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'Rhoda and Gertrude suffer equally, but in different ways. How far do you agree with this statement?'

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Daniel Godfrey Mrs. RH Churchill Coursework 29th of January The Withered Arm- Thomas Hardy 'Rhoda and Gertrude suffer equally, but in different ways. How far do you agree with this statement?' Although it is arguable whether Rhoda and Gertrude suffer equally, I agree that they suffer in different ways. They both struggle unsuccessfully to gain Farmer Lodge's love although neither gains this,although they both go o great lenghs to try to achieve this feat. I think that Rhoda and Gertrude suffer constantly throughout the story, which is ironic as they are the cause for most of each others suffering.I feel that Thomas Hardy's potrayal of the suffering of the characters is both sarcastic and cynical. After reading the story it is obvious that suffering and unrequited love is the theme. This love is present in both the characters. In the beginning of the story we are introduced to Rhoda Brook. It starts in a field, with milkmaids talking while milking the cows. 'The discussion waxed so warm that the purr of the milk-streams became jerky, till a voice from another cow's belly cried with authority, "Now then, what the Turk do it matter to us about Farmer Lodge's age, or Farmer Lodge's new mis'ess! ...read more.


Soon after this she has a weird dream involving Gertrude. She suspects that she has somehow cursed Gertrude unintentionally. The prediction is realised soon after Gertrude's arm becomes disfigured. This causes Rhoda immense guilt as she has done this to Gertrude. She is remorseful and annoyed with herself that she harbored such feelings towards Gertrude as to unconsciously cause this ailment. As Gertrude's arm slowly shrivels, she is caused mental pain as well as physical. She is seemingly discarded by Farmer Lodge, which draws comparisons with Rhoda previous affair with him.I feel that this conveys how alike Gertude and Rhoda are,which leads the reader to believe that the story shall end in much the same way, Gertrude losing his affection. She is annoyed at her husband's lack of enthusiasm for trying to cure her arm. This leads to Gertrude becoming isolated from her husband by trying thousands of remedies and ancient potions. It becomes an obsession for Gertrude, more so after all her attempts fail miserably at achieving her goal. In this period of the story, Gertrude is blinded from Farmer Lodge's detestation of her condition. This becomes apparent from hearing how Gertrude has grown out of favor with her husband. ...read more.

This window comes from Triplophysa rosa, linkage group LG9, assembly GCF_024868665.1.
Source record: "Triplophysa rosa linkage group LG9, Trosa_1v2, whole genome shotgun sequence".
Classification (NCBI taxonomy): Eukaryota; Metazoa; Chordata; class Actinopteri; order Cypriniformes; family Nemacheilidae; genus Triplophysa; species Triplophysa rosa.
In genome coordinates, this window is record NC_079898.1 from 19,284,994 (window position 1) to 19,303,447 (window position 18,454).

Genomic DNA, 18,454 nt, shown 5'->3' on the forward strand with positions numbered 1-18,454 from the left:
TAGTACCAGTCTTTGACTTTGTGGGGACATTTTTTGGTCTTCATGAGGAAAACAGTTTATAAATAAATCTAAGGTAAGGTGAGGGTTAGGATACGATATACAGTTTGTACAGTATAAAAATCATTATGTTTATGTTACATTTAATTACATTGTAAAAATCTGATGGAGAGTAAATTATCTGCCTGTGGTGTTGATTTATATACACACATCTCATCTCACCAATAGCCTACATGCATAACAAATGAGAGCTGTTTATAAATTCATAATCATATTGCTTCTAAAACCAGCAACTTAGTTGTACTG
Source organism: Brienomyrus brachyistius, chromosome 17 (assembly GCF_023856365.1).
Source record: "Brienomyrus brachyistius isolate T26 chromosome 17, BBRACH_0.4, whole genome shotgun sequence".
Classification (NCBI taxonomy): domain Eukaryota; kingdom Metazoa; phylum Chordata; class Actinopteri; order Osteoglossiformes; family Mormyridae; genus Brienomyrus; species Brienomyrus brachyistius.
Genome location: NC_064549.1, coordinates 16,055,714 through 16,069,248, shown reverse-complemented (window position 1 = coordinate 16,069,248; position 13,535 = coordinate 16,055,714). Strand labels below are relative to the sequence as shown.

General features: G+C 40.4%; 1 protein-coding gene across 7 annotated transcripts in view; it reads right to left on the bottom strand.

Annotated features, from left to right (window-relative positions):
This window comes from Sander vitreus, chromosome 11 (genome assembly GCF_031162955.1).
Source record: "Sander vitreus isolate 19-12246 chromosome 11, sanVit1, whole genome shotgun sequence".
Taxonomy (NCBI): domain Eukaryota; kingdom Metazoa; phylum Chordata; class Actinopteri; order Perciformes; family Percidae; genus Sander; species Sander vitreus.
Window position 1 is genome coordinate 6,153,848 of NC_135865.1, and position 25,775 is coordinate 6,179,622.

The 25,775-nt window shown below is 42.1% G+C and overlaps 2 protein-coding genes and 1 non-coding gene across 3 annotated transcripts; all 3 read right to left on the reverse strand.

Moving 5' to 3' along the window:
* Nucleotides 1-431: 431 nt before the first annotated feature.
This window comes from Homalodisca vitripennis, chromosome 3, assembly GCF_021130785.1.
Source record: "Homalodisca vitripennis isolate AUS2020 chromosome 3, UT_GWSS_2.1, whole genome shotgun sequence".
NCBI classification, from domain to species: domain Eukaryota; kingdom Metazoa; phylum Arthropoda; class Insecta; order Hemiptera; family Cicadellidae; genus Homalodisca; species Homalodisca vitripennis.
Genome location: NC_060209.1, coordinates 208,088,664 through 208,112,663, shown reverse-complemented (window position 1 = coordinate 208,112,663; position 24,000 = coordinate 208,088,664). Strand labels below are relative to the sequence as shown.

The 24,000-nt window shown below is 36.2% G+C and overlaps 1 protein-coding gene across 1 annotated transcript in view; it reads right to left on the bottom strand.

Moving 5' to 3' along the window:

Rhoda lives the rest of her life in seclusion, away from civilization. She takes herself out of the local community as if punishing herself for the previous problems. She dies without love or friendship, much like Gertrude. I feel it is hard to compare both their suffering as equal as they both suffer differently.On one hand Rhoda suffers more mental pain but on the other Gertrude suffers this and physical pain. In my opinion,to agree with the statement would be to agree that mental anguish and physical pain are equal. Overall, I agree statement.Gertrude dies with the burden of her doingd but Rhoda must live with hers Therefore I think that I would agree lightly with the statement although to do so would be stating that physical and mental pains are equal. On the other hand, I do strongly agree with the fragment of the statement that they suffer in different ways, although they are the cause for most of each other's dismay. I feel that the two characters go through a lot of suffering for the love of one man, a love that I feel neither of them receives.I feel that the writers sarcasm is evident towards the end of the story,by judging the society of the time, where male dominance was evident. ...read more.

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